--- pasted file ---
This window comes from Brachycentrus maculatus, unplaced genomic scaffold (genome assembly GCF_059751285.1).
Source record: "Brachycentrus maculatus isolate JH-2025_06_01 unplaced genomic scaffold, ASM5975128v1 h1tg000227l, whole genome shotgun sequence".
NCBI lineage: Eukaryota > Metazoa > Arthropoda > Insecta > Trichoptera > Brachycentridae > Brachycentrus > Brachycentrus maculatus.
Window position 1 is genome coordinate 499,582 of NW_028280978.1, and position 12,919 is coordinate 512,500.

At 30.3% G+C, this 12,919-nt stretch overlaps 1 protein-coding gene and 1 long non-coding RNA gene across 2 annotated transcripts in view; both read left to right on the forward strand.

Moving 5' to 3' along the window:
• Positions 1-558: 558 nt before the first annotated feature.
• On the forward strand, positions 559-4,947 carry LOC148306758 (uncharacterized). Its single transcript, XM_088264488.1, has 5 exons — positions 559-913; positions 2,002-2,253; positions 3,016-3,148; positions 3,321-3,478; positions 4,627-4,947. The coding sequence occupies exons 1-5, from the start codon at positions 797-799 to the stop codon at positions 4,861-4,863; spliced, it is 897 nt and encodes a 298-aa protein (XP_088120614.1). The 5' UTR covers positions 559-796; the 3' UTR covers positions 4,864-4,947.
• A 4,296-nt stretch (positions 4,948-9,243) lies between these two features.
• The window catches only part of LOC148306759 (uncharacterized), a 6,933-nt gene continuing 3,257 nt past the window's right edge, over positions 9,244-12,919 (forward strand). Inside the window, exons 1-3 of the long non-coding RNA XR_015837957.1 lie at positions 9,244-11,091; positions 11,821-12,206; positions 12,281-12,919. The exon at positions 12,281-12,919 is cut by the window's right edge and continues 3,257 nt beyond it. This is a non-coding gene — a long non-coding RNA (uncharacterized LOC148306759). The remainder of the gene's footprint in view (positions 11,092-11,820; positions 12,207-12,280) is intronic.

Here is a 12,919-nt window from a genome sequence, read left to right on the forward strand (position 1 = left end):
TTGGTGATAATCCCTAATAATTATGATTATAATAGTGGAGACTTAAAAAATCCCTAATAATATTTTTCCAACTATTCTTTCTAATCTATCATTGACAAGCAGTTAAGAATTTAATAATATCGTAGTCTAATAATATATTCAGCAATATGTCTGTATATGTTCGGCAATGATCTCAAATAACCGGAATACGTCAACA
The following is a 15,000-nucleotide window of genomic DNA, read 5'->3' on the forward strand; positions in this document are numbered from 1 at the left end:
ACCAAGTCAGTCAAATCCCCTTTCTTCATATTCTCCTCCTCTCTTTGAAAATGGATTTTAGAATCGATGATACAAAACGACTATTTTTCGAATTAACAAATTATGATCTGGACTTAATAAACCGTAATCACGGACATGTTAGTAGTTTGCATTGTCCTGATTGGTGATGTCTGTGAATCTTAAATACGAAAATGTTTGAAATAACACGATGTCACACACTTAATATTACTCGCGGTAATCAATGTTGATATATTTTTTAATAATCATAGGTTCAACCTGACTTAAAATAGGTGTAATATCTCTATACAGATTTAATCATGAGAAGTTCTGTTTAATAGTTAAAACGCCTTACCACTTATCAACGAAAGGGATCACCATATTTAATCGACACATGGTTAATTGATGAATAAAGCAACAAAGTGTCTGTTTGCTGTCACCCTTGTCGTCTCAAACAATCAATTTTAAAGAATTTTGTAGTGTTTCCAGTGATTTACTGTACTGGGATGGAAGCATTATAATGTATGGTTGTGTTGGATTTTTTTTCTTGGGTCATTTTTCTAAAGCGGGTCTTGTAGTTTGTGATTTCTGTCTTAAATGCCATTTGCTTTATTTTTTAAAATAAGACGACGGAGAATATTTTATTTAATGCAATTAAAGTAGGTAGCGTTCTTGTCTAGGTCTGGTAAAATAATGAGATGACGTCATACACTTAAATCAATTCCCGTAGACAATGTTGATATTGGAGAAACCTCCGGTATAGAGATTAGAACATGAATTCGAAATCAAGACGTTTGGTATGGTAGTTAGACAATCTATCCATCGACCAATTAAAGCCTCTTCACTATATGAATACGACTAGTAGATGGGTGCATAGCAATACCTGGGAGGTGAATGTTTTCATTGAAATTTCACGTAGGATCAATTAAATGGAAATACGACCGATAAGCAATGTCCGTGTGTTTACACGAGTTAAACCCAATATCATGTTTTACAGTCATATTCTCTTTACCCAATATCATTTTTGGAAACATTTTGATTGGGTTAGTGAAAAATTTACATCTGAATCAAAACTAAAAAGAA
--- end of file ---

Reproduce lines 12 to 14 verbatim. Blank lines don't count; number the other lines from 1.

TTGGTGATAATCCCTAATAATTATGATTATAATAGTGGAGACTTAAAAAATCCCTAATAATATTTTTCCAACTATTCTTTCTAATCTATCATTGACAAGCAGTTAAGAATTTAATAATATCGTAGTCTAATAATATATTCAGCAATATGTCTGTATATGTTCGGCAATGATCTCAAATAACCGGAATACGTCAACA
The following is a 15,000-nucleotide window of genomic DNA, read 5'->3' on the forward strand; positions in this document are numbered from 1 at the left end:
ACCAAGTCAGTCAAATCCCCTTTCTTCATATTCTCCTCCTCTCTTTGAAAATGGATTTTAGAATCGATGATACAAAACGACTATTTTTCGAATTAACAAATTATGATCTGGACTTAATAAACCGTAATCACGGACATGTTAGTAGTTTGCATTGTCCTGATTGGTGATGTCTGTGAATCTTAAATACGAAAATGTTTGAAATAACACGATGTCACACACTTAATATTACTCGCGGTAATCAATGTTGATATATTTTTTAATAATCATAGGTTCAACCTGACTTAAAATAGGTGTAATATCTCTATACAGATTTAATCATGAGAAGTTCTGTTTAATAGTTAAAACGCCTTACCACTTATCAACGAAAGGGATCACCATATTTAATCGACACATGGTTAATTGATGAATAAAGCAACAAAGTGTCTGTTTGCTGTCACCCTTGTCGTCTCAAACAATCAATTTTAAAGAATTTTGTAGTGTTTCCAGTGATTTACTGTACTGGGATGGAAGCATTATAATGTATGGTTGTGTTGGATTTTTTTTCTTGGGTCATTTTTCTAAAGCGGGTCTTGTAGTTTGTGATTTCTGTCTTAAATGCCATTTGCTTTATTTTTTAAAATAAGACGACGGAGAATATTTTATTTAATGCAATTAAAGTAGGTAGCGTTCTTGTCTAGGTCTGGTAAAATAATGAGATGACGTCATACACTTAAATCAATTCCCGTAGACAATGTTGATATTGGAGAAACCTCCGGTATAGAGATTAGAACATGAATTCGAAATCAAGACGTTTGGTATGGTAGTTAGACAATCTATCCATCGACCAATTAAAGCCTCTTCACTATATGAATACGACTAGTAGATGGGTGCATAGCAATACCTGGGAGGTGAATGTTTTCATTGAAATTTCACGTAGGATCAATTAAATGGAAATACGACCGATAAGCAATGTCCGTGTGTTTACACGAGTTAAACCCAATATCATGTTTTACAGTCATATTCTCTTTACCCAATATCATTTTTGGAAACATTTTGATTGGGTTAGTGAAAAATTTACATCTGAATCAAAACTAAAAAGAA